The Amity Foundation is an independent Chinese social organisation, founded in 1985 on the initiative of Chinese Christians led by Bishop KH Ting. The foundation is committed to the UN’s Sustainable Development Goals, by placing people and the planet at the centre. It promotes public health, education, social welfare, community development, environmental protection and more, across China and beyond.

In 2010, Amity’s Act For Living Water project was set up to to raise public awareness of the global water crisis and encourage people to take action, improving water and sanitation in vulnerable areas. Due to the Covid-19 pandemic, problematic situations were made much worse. The funds raised during 2020 and 2021 have provided support for communities in Sri Lanka, Myanmar and Nepal. As well as building new water and sanitation facilities, these projects have also ensured environmental awareness is raised through educating communities on water conservation and environmental protection.

The Amity Sprouts on Earth project focuses on maternal and child nutrition in underdeveloped areas of mainland China. It provides pregnancy check-ups, nutritional support, growth monitorin and health education for poor women and newborns.

Another project neatly shows the benefit of linking better health with sustainability. Amity's Solar Power for Education project is mainly about providing small solar-powered lighting kits for children in remote mountainous parts of western China. The kits provide light enabling children to study after dark – but they also help prevent the damage that can be done to young eyes by trying to read by candlelight.

Amity also runs a successful Public Health and HIV/AIDS Prevention Programme to develop sustainable healthcare systems in underdeveloped communities, including training for professionals and building clinics. In 2019, over 410,000 people were benefited through 47 projects in 37 cities, across 15 provinces in China. Abiding by the principles of mutual respect and interfaith harmony, the Amity Foundation displays how the role of faith values connects with sustainable development and action for a better world.

amityfoundation.org

Amity's Solar Power for Education project provides small solar power packs to children in areas without mains electricity, allowing them to study at home after dark – and also preventing possible damage to their eyesight  

E. Food and hospitality

Islamic approach to farming speaks to farmers in the language of the Qur'an

 Islamic Farming 

Farming may seem to be an activity that is the same the world over: it can be done well or badly, but its practice doesn't have much to do with religious beliefs. But that view is to ignore an important truth: that to many, their faith guides everything they do. Many believe that their duty is to act as guardians of a sacred creation: but how to do this?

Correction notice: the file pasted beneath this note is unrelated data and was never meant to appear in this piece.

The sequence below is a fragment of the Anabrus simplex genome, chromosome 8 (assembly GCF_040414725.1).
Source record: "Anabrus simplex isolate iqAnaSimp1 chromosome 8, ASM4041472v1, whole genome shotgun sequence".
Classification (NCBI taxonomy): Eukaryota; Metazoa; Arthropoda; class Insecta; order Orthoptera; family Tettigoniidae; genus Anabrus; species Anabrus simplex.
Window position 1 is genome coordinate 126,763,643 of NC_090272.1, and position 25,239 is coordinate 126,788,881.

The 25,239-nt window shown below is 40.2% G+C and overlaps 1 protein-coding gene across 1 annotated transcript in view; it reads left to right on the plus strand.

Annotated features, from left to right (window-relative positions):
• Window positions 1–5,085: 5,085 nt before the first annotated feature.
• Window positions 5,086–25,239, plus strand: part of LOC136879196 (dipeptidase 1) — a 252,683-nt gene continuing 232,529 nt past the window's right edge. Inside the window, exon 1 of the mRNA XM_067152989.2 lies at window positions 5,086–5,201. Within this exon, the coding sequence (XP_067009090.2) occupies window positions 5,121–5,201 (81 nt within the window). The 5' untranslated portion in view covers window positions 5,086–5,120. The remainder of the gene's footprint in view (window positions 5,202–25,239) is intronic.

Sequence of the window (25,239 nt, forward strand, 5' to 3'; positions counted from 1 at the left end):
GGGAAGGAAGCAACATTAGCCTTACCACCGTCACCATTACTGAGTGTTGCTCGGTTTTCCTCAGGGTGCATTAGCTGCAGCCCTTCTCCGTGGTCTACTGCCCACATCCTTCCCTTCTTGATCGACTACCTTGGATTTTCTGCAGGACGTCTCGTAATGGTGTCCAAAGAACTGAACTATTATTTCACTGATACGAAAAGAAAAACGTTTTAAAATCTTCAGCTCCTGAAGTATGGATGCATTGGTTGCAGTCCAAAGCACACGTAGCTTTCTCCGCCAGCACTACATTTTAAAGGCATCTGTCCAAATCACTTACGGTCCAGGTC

In 2012, as the nature of the farming crisis affecting Africa became clear, Muslim leaders asked the Alliance of Religions and Conservation (ARC) to help prepare an action plan to meet the region's future farming needs.

They recognised that agriculture is in crisis throughout Africa. Soil erosion is rising and crop yields are falling. Erratic rains due partly to climate change have left affected farmers in despair. Meanwhile Africa’s population is expected to more than double to 2.3 billion by 2050. New farming methods are needed to increase productivity, nutrition and livelihoods, while also conserving the land for future generations.

ARC commissioned Global One, a Muslim-led development organisation, to work with Islamic clerics and scholars as well as agriculture experts to develop this new approach. Given that subsistence farmers account for about 85 per cent of Africa’s population, and Africa has 60 per cent of the world’s unused arable land, the need was clear.

 

The result was a new manual: Islamic Farming: A Toolkit for Conservation Agriculture. It was launched in Nairobi, Kenya, in March 2014, along with plans for 10 demonstration and training Islamic farms in Kenya. 

Practical benefit: Islamic Farming workshop demonstrates how mulching helps prevent water run-off and maximises the benefits of irrigation

 Case study: Food & hospitality 

Islamic Farming is a faith-based approach to agriculture that integrates Qur’anic teachings about caring for the Earth as a religious responsibility – khalifa – with practical teaching in sustainable farming techniques, specifically in conservation agriculture.

 

Conservation agriculture is a proven methodology that can increase crop yields while also protecting soil health and biodiversity. It is promoted by the UN’s Food and Agriculture Organisation and other groups as a form of climate-smart agriculture.

 

The Islamic Farming manual is unique in that it speaks to Muslim farmers in the language of the Qur’an and Sunnah, says the manual’s chief editor, Dr Husna Ahmad: "As Muslims we are stewards appointed by Allah to be guardians of the world He created. It is our duty to safeguard this blessing, not to exploit it."

Like conservation agriculture, Islamic Farming observes the following principles:

 

  • Minimum soil disturbance – that is, little or no tillage. Dig planting holes instead. 

  • Apply mulch to reduce soil erosion and minimise water evaporation. o Do not burn – crop residues are used for mulching.

  •  

  • Rotate crops and plant with diversity. Change crops every year to avoid pests and allow soil to recover.